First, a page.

Liquid injection molding, compression molding, and transfer molding are characterized by a number of both shared and unique qualities. The following blog post explores each of these three molding techniques, outlining their similarities and differences, pros and cons, and applications.
Liquid Injection Molding (LIM)
Liquid injection molding (LIM) utilizes liquid silicone rubber (LSR) or similar elastomeric material to create a range of products that demonstrate excellent durability and flexibility. Some of the typical products produced by LIM are:
- Seals and sealing membranes
- Electrical and electronic components, such as connectors and cables
- Medical and sterile devices
- Kitchen goods
- Infant care products
Due to its use of LSR, liquid injection molding relies on a more streamlined and consistent mechanical mixing process rather than a labor-intensive one (such as is used in compression molding). The closed-loop process employs a pump and mixing unit to mix and dispense the liquid material into a molding press. Once the curing stage is complete, the press opens and ejects the finished component, allowing it to be manually or robotically removed.
Liquid injection molding is one of the most cost-effective and versatile manufacturing methods currently available. It is applied towards any industry or market, including:
- Aerospace and aviation
- Food and beverage
- Medical and dental
When implemented correctly, LIM consistently produces high-quality molded components in large quantities. However, it is not always the most optimal choice. For example, it is important to consider whether silicone would be the best material to choose. Silicone tends to react with certain environmental and chemical conditions, such as pressurized steam at temperatures above 150°C, which breaks down the material’s siloxane polymer and degrades its material properties.
For a more detailed explanation of when you should and should not choose the liquid injection molding process, download our new eBook, “5 Common Liquid Injection Molding Mistakes (And How to Avoid Them)”.
Compression molding involves placing thermosetting resins into a heated mold cavity and applying pressure to force it down and compress it in the mold. Throughout the entire process—from distribution to curing—the material is regulated for temperature and pressure level to facilitate accurate part production.
Compression molding is highly flexible and versatile. It is suitable for producing parts with a variety of sizes, thicknesses, and complexities and addresses certain manufacturing challenges, such as production operations that require special materials, difficult-to-manage inserts, or unique part shapes.
Due to its flexibility and versatility, compression molding is advantageous for any industry that requires:
- Versatile compound requirements to meet part performance criteria.
- Parts with difficult to mold geometry.
- Prototype parts that require the material of choice.
- Insert molding.
- Dual material molding.
Compression molded parts can exhibit environmental versatility and high chemical resistance. Parts that can be produced by compression molding process include buttons, gaskets, respirator masks, spatulas, and syringe stoppers.
Although compression molding is suitable for high volume production, liquid injection molding offers faster processing and is more repetitive and consistent requiring little if any labor. Compression molding offer faster production changeover times, in some cases less expensive tooling, lower up front material costs and greater production flexibility (as tooling and materials can be relatively quickly changed to meet production demands).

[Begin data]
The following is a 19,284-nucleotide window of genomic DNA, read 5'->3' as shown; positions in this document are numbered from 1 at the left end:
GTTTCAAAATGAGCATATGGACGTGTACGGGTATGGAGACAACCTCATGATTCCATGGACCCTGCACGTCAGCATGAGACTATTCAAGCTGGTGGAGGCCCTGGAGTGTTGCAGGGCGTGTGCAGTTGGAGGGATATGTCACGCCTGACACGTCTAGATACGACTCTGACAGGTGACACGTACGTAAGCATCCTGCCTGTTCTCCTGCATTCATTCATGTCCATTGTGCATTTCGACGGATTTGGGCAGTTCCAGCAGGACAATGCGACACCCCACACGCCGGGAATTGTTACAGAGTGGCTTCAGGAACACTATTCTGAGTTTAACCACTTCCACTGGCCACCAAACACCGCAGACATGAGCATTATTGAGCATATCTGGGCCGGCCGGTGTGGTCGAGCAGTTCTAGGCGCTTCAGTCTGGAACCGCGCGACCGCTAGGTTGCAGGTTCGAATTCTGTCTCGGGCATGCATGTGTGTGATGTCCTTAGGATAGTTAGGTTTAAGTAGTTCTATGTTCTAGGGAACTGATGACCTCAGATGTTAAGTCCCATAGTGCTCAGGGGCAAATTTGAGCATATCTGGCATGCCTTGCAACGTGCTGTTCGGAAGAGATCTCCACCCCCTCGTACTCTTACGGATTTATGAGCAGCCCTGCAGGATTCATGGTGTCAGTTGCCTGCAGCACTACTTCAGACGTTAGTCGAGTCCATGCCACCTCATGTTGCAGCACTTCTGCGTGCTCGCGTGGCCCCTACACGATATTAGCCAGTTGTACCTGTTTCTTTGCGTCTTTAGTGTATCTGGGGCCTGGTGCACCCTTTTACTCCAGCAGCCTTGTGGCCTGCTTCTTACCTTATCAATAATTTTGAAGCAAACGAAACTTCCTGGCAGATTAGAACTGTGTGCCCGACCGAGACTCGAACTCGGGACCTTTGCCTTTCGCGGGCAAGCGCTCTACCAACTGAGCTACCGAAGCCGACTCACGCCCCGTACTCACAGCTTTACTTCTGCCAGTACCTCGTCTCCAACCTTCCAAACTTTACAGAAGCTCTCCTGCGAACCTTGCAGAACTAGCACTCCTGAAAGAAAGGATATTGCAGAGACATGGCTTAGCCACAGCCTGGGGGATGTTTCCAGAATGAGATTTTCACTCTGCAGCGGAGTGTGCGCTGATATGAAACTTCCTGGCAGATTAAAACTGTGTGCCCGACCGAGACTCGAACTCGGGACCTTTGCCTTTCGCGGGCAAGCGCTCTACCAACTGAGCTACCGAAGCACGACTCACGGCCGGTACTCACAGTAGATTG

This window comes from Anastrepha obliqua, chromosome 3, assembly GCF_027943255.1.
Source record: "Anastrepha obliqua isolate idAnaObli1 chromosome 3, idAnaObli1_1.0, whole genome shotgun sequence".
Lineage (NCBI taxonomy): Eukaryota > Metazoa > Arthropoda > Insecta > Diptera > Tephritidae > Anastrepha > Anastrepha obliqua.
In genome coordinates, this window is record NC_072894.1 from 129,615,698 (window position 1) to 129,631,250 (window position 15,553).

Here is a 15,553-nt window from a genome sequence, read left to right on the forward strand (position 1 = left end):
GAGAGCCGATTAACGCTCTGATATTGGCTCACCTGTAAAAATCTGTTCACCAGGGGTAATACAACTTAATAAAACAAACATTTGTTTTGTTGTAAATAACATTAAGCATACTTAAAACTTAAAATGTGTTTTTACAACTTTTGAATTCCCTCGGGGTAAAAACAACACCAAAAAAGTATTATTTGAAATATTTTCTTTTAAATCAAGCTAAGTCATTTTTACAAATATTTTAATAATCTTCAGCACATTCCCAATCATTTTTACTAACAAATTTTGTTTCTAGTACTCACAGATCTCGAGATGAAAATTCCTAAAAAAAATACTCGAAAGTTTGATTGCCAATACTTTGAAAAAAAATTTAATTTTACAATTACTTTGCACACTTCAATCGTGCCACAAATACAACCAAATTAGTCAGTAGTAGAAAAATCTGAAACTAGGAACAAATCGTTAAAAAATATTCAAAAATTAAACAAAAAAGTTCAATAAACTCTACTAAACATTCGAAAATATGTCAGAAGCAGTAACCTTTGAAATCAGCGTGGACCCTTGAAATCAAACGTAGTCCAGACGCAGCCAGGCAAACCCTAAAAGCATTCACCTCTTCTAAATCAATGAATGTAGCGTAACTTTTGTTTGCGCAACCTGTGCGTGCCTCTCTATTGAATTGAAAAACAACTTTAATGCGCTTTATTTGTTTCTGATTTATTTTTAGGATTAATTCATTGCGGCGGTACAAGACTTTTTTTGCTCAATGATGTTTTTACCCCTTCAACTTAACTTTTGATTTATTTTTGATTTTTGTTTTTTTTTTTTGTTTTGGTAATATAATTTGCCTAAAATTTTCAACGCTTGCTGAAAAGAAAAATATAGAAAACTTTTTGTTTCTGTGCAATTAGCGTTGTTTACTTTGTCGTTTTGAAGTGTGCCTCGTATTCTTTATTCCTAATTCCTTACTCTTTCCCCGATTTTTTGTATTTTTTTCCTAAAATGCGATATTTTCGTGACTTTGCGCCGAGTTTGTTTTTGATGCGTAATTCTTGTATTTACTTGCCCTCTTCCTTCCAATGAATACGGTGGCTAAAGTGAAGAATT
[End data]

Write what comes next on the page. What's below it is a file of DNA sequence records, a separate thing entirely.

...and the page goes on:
With these considerations in mind, before deciding on a molding process for your application, consult with your molding service provider to make sure that compression molding is most suitable for your production needs.
Despite its similarity to compression molding, the key distinctions of transfer molding lie in its specific tools and unique benefits.
Similarly to injection molding, transfer molding pushes the material into a mold through a sprue. However, a plunger—rather than a screw, barrel and complex injection system—is also employed to transfer the material.
Both injection and transfer molding are efficient methods of producing high-quality, durable, and lightweight products in large volumes. However, injection molding generally allows for faster production cycles than transfer molding, making it more suitable for certain projects.
Transfer molding offers several advantages over other molding processes, such as:
- Minimal flash formation at parting lines of molds.
- Faster setup times.
- Lower tooling costs.
- Greater part design flexibility (and capacity for part complexity).
Any industrial application can employ transfer molding.
LIM, Compression Molding, and Transfer Molding Services at ETI
As outlined above, the ideal molding process largely depends on your production specifications and requirements. For assistance determining the optimal material and molding process to use for your part, fill out and submit our Design analysis form.
For over 30 years, ETI has stood by the same guiding principle: create a way to achieve every customer’s goal. To help deliver on this promise, we are always looking for ways to improve the quality of our service. Most recently, we invested in a new and larger facility that allows us to have better material control and improved workflow while allowing for future technological improvements.
To learn more about the liquid injection molding, compression molding, or transfer molding services we offer at ETI, reach out to us today.